For much of New Zealand it was a warm Easter break with many places recording temperatures well into the twenties. On Easter Sunday, 5th April 2015, the warmest spot in the country was Kawerau in the Bay of Plenty when the thermometer reached 25.7°C. However, as we look ahead to this weekend the forecast looks very different, with cold air spreading across New Zealand from Sunday.
What’s the forecast?
Over the last few days the weather has been dominated by northwesterly winds. Over the weekend the winds are set to swing round to the south bringing a change in air mass to the country. A deep area of low pressure is forecast to move closer to New Zealand during Sunday and Monday bringing some wetter, windier and colder weather; giving us a real taste of winter.
The air that is forecast to reach Aotearoa on Monday has its origins over the Ross dependency in Antarctica.
So is it going to be like the Antarctic?
Although the air is arriving from the deep south, fortunately there will be some modification of the air mass as it moves over progressively warmer seas between the ice and New Zealand. If you do want to find out what the weather is doing at New Zealand’s home on the ice, Scott Base, head to http://antarcticanz.govt.nz/weather/SBweather/sbweather.html
It will, however, still be a very cold start to next week for us in New Zealand as the first significant cold snap of the season arrives. Temperature forecasts for southern parts of the country will struggle to break out of single figures during the day and minimum temperatures for parts of Southland and Central Otago are likely to dip below freezing. Find out the latest forecast on the Towns and Cities pages of MetService.com
As well as the colder temperatures there will be some wintry precipitation for the lower half of the South Island. Check out the Severe Weather Outlook for the latest thoughts from the forecasting team. http://metservice.com/warnings/severe-weather-outlook
The effects of this deep area of low pressure aren’t just going to be felt over the land. Through the weekend the developing strong southerly is expected to bring heavy southwesterly swells towards the coast of New Zealand, especially to those south and western facing coasts. Check the latest marine forecasts before heading out on the water.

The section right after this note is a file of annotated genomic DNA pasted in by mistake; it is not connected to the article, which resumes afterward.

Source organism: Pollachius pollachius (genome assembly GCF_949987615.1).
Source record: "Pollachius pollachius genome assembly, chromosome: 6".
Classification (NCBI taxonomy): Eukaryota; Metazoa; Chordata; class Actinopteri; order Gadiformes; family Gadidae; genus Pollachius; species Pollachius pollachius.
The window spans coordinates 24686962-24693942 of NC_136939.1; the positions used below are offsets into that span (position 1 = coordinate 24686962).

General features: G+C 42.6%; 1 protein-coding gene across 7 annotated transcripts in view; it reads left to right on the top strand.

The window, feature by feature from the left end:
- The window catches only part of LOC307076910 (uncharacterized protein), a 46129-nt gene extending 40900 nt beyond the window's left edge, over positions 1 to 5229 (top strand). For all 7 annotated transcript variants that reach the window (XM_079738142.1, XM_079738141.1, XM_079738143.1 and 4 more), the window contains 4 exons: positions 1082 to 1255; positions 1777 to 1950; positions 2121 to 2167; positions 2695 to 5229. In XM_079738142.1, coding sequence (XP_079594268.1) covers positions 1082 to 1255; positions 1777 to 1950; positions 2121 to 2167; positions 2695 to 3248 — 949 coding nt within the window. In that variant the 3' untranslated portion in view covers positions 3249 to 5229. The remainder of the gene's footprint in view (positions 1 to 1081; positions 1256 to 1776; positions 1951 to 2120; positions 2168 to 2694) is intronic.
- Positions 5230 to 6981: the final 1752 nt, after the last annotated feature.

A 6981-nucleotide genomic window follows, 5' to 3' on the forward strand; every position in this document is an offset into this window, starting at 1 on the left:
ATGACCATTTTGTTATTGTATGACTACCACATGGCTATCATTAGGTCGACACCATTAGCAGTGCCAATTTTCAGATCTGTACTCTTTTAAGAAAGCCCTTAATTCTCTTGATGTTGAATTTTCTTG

The colder temperatures combined with the stronger winds will lead to a significant wind chill. In stronger winds heat is lost faster from our bodies compared to still conditions. The wind- chill factor is one of the elements used to calculate the “feels like” temperature that we display on MetService.com. You can find out more about how this calculation works in this blog post http://blog.metservice.com/2010/01/feels-like/ or you can use this table to help work out the wind chill for different wind speeds and temperatures.
How sure are you?
As with any forecasts, the further away from now the more uncertainties there are embedded within the forecast. To help reduce the uncertainties the duty meteorologists can look at several different models to compare how the situation evolves and also look at how the situation changes between computer model runs. The less variation between the models and runs can help provide more confidence in the forecast.
In this example there has been a clear signal for this colder outbreak on all the models run by the duty meteorologists, and for several model runs in succession. As we get closer and closer to Monday more information will become available to the meteorologists allowing them to fine tune and tweak their forecast, so stay up to date with these throughout the weekend.
Is that it for the warm temperatures?
Hopefully not! Although the temperatures are set to drop dramatically this week there looks to be some slightly milder temperatures returning for a time the following week. Heading through the next months, the temperatures will continue to fall but this looks to the first real taste of winter for many parts of New Zealand.